Humans are governed by rules and beliefs. How these can be enforced directly and indirectly, with or without violence, and how these intertwine is what I ended up paying attention to while I watched “Night of the Kings”, a French-speaking film from Côte d’Ivoire/Ivory Coast, directed by Philippe Lacôte. The opening scene captured not just the confusion and disorientation we all feel when entering a space where we don’t know the rules, but also the fear one can feel if that space is an infamous prison.
We the viewers, along with the protagonist who just got there slowly learn the rules, which in this case includes that the prison has a Dangoro, an informal ruler, a kind of king whose orders and words everyone accepts. The newcomer doesn’t know this yet, neither does he know that the current king is dying and the new, potential ones are vying for his place and not afraid to use any means necessary to get there. So what does he have he can fall back onto: only his past experiences and beliefs. Having grown up in a semi-anarchic neighborhood, he knows and believes that power rules.
He also knows that he doesn’t have enough physical power to become important in the strictly hierarchical structure of prison. He is most surprised when Blackbeard, the dying Dangoro, asks him to tell a story in a formal setting at night. Turns out that Blackbeard invoked the rule that he can stay Dangoro while a storyteller tells a story during the special night. There are more rules around this ritual that come alight, some have consequences for the storyteller’s life.
The story that the nameless (we never learn his name in the film) storyteller tells is also about a king, King Zama, a gang leader. Zama’s real or fictional background also includes mythical rulers who fought in the past with each other. So, the title of the movie is really appropriate: kings are playing at all levels here. The last scenes though remind all of us, who are the real kingmakers: those who create and can enforce the rules.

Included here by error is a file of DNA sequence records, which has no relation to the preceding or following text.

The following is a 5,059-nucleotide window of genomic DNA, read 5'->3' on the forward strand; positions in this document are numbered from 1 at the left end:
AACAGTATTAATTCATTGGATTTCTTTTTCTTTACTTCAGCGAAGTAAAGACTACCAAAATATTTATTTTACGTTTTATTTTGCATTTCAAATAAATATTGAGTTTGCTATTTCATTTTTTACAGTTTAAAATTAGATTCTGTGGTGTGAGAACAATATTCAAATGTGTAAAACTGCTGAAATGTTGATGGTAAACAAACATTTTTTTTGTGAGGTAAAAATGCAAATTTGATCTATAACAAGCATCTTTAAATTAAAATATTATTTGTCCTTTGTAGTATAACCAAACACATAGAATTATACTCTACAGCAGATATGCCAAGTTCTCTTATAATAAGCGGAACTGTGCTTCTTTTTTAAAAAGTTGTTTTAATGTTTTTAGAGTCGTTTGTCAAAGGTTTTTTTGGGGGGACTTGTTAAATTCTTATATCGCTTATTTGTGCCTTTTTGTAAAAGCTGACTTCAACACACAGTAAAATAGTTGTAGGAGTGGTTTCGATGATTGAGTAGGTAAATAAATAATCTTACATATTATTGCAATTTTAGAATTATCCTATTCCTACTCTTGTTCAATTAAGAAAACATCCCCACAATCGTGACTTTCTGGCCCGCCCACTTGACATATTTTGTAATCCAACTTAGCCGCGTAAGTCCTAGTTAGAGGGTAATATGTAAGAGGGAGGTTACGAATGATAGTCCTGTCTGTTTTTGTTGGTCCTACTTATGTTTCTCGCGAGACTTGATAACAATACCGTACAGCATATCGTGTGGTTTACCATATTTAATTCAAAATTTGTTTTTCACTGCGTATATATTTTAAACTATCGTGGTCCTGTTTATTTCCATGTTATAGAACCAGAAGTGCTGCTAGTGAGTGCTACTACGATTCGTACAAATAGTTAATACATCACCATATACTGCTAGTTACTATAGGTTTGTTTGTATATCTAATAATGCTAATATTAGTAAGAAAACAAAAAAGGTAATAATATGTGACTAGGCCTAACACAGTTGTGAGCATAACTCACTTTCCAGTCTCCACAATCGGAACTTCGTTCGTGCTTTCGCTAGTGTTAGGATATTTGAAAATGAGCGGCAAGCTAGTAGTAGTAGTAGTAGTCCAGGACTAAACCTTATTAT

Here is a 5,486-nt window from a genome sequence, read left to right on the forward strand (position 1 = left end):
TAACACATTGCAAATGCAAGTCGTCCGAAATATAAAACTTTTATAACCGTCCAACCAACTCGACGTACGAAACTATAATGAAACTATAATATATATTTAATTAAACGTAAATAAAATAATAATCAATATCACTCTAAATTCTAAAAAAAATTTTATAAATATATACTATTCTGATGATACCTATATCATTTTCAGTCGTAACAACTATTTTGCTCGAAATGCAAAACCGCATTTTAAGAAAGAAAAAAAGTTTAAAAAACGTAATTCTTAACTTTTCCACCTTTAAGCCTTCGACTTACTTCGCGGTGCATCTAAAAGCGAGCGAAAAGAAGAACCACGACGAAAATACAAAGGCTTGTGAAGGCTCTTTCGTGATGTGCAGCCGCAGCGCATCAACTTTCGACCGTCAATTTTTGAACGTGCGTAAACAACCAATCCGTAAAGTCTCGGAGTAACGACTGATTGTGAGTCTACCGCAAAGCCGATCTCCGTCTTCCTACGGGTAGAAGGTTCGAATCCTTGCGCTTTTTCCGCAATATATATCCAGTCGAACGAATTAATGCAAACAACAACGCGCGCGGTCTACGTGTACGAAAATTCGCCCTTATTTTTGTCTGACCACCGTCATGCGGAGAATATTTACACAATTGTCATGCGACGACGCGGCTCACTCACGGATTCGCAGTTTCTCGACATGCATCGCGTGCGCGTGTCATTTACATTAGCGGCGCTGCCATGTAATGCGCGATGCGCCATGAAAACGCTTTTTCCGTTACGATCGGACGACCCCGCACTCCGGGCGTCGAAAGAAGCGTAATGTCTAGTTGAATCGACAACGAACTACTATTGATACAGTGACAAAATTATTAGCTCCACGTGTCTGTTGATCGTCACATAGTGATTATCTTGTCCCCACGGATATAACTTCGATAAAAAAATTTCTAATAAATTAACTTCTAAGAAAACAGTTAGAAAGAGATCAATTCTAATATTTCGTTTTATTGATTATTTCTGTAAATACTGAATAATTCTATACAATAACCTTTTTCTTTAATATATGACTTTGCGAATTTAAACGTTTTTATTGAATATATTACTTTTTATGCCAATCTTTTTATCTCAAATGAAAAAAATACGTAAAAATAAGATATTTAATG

Rules only work if they are enforced by outside powers or if you internalize them. If there is no outside force and you don’t have an inner value system that suggests to follow them you will stop doing so. In this movie’s prisons, the rules are clear for those who are aware of them and are clearly enforced whether you know them or not. Our storyteller is lucky and intelligent enough to believe when he is told that if he stops telling the story before the sun comes up he is finished. So keeps going on, working the room, feeling when the ebbs and flows of the vibe, and successfully fends off the accusation of only keep talking to save his life.
I shared a little bit about the story and the thoughts it invoked me but not much about the cinematic experience. It is not just a magical realist film, but a magical one too. The created atmosphere is tangible, the rhythm of the film is tight, the acting is natural, the setting is simple and symbolic, the movements of both camera and people are horrifically fluid. All of these are evoking classical dramas and it has every right to be up there with them as a modern incarnation of a classic tale with African spinnings.
I watched this movie as part of the French speaking film festival, “Frankofón Filmnapok” in Hungary, so I saw it under the Hungarian title “Az éjszaka meséi”.
Facebook page, IMDB summary: “A young man is sent to “La Maca”, a prison of Ivory Coast in the middle of the forest ruled by its prisoners. With the red moon rising, he is designated by the Boss to be the new “Roman” and must tell a story to the other prisoners.”